It should be a happy time. The city's $76 million library-improvement project is sailing along swimmingly and, in some cases, ahead of schedule, city officials said this week. Fundraising efforts for library furniture are accelerating, and the Downtown Library just closed down for major renovations — an event city leaders commemorated with a cheerful ceremony.
But with the city facing a $7.3 million budget deficit, it now appears increasingly likely that the new, state-of-the-art libraries will have shorter hours and smaller collections than residents expected when they passed Measure N in 2008. City Manager James Keene's proposed budget for fiscal year 2011, which begins July 1, slashes the Library Department's budget for collections by 18 percent — meaning fewer new books, reference materials and electronic resources. Keene also proposed keeping all libraries closed on Monday and changing the closing time at Mitchell Park and Main libraries from 9 p.m. to 8 p.m.
The College Terrace Library, which is currently undergoing construction, would be closed until summer of 2011, despite the fact that the renovations are scheduled to be completed this fall. Keeping the branch closed for an extra eight months is expected to save the city about $74,000. The Downtown Library's bond-funded renovation is scheduled to be completed in spring of 2011, but the budget proposes to keep the branch closed until the end of June 2011.
Library Director Diane Jennings said her department, in proposing the cuts, tried to spread the impacts widely to avoid affecting any group of library users disproportionately. Some stay in the libraries for hours without checking anything out, she said. Others pick up their materials and leave quickly, while others use the library system remotely. Accordingly, the budget cuts her department identified seek to strike a balance between the collection budget, the hours of operation and the available library services.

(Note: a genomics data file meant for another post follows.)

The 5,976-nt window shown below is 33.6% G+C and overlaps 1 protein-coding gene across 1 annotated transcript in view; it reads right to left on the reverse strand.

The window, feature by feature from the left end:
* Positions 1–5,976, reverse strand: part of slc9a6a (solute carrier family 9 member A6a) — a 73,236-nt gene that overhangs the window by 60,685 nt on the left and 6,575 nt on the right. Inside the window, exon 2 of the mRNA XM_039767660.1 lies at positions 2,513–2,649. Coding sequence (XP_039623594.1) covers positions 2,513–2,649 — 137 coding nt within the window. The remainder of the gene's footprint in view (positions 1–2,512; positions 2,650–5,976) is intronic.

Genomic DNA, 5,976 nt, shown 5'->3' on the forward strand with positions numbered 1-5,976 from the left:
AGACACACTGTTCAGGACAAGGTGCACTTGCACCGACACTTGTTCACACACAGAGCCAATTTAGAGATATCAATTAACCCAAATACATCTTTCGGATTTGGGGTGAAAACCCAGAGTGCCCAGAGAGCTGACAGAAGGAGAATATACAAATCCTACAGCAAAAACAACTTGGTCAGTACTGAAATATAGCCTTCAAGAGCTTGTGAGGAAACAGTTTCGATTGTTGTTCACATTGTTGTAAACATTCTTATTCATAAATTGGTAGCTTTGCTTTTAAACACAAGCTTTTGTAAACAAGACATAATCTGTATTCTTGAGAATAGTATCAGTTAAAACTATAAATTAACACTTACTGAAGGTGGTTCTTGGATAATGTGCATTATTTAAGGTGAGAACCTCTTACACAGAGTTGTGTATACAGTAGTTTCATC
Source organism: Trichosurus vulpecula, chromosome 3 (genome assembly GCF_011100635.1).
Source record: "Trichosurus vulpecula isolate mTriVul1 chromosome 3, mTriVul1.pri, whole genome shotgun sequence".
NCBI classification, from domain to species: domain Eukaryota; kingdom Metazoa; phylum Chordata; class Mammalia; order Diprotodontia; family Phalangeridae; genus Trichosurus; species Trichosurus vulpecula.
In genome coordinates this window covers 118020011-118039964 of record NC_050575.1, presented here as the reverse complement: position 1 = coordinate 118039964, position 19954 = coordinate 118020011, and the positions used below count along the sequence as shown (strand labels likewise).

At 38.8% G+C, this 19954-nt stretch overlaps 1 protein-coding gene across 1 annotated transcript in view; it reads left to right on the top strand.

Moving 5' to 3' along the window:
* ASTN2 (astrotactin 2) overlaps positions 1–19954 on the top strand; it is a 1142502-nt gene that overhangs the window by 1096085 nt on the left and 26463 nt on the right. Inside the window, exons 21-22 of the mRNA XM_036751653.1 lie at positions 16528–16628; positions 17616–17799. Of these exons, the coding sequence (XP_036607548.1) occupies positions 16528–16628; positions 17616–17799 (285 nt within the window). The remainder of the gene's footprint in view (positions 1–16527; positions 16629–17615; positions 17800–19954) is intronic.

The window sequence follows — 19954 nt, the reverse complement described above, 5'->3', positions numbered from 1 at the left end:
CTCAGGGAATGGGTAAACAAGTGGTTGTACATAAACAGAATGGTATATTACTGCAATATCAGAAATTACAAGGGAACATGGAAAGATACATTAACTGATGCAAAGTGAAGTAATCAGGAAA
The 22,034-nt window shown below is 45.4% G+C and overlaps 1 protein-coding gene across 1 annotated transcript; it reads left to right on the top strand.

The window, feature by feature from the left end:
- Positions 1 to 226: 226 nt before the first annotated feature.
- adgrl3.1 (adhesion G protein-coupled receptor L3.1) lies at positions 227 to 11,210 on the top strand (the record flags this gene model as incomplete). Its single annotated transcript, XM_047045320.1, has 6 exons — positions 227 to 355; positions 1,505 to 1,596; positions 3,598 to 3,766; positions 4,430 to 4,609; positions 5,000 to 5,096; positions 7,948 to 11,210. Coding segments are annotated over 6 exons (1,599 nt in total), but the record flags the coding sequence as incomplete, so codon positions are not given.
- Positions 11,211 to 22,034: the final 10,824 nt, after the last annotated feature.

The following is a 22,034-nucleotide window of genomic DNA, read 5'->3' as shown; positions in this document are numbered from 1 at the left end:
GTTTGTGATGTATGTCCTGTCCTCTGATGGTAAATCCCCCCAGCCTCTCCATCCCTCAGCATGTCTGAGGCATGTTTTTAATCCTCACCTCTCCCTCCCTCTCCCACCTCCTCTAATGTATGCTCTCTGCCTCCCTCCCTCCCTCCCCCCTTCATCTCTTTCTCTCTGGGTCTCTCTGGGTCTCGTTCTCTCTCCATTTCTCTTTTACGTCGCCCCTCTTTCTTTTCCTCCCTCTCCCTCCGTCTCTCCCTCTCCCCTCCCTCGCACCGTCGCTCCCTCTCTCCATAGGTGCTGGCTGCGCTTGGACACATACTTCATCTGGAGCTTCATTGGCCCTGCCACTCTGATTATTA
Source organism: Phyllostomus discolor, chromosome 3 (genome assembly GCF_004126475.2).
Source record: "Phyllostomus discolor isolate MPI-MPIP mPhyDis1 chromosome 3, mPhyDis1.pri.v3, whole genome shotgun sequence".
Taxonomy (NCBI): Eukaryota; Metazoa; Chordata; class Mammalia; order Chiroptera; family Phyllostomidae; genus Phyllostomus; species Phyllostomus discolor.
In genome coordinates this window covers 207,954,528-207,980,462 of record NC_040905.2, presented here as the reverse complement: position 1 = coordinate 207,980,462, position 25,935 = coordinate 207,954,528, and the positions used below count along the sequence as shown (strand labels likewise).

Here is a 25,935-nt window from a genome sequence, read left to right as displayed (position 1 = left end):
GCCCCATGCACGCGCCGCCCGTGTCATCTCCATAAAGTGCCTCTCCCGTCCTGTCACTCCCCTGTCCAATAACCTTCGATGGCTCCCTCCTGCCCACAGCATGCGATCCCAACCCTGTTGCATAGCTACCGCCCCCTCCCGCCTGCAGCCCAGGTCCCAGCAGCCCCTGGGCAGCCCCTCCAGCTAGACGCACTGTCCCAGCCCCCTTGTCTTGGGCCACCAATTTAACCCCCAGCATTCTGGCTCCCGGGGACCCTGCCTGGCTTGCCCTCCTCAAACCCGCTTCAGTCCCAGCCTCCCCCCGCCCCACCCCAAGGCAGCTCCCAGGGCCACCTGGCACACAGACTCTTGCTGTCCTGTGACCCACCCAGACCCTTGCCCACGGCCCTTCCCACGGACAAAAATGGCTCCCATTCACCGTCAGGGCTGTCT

Jennings also emphasized that most of the cuts in the department's budget are things that could be restored if the economic climate improves. A few, such as deferring opening the College Terrace branch, are clearly temporary. Still, she said some residents, including former City Council member Dena Mossar, said they were worried about the proposed deferral.
"People are very eager to get into their libraries," Jennings said. "They don't want to see their libraries not being available for an extended period of time."
Jim Schmidt, president of Friends of the Palo Alto Library, told the Weekly this week he has not yet seen a credible argument for deferring the opening of the two branches. He also said he expects the proposed cuts to the library budget to hit new books particularly hard. Because new materials are the ones that attract the most interest, the cuts would likely lead to an overall decline in library use.
But Schmidt, who also sits on a committee that oversees expenditure of Measure N funds, said it's important not to mix up the city's yearly budget woes with the bond-funded capital project, which appears to be proceeding smoothly. On Monday night, the City Council is expected to authorize staff to sell $60 million in bonds for renovations of Downtown, Main and Mitchell Park libraries and for the new Mitchell Park Community Center.
This past Monday, the council also heard a report from project architects and city officials involved in the Measure N projects. Mike Sartor, assistant director of the Public Works Department, said the city has been hurrying along to take advantage of the favorable construction-bid climate.
Under the current timeline, the new Mitchell Park Library and Community Center are scheduled to open in the middle of 2012, with the Main Library following a year later.
The council also approved a new "naming" policy to acknowledge major donors to the library project. The Palo Alto Library Foundation, a nonprofit group that spearheaded the Measure N drive, is now leading a campaign to raise $4.3 million for library furniture, equipment and fixtures — items not funded by Measure N.
The naming plan, presented by foundation President Alison Cormack Monday, calls for those who donate between $1 million and $2 million to have their names displayed in more prominent areas (including the new wing at the Main Library and the prominent meeting room shared by the Mitchell Park Library and the Mitchell Park Community Center), while those who donate between $100,000 and $200,000 would have their names attached to some of the smaller rooms in the new facilities (including the teen room at the Main Library and the study room in the Downtown Library).
The rooms themselves would be named after local neighborhoods and landmarks (Midtown Room, Barron Park Room, Ventura Room, El Palo Alto Room). The donors' names would be displayed next to the room names.
Cormack said the foundation has already raised more than $500,000, which includes verbal commitments, formal pledges and money in the bank. She called the library renovations the "largest project in the city in many decades" and encouraged residents to support the foundation's fundraising efforts (information is available at PALF.org).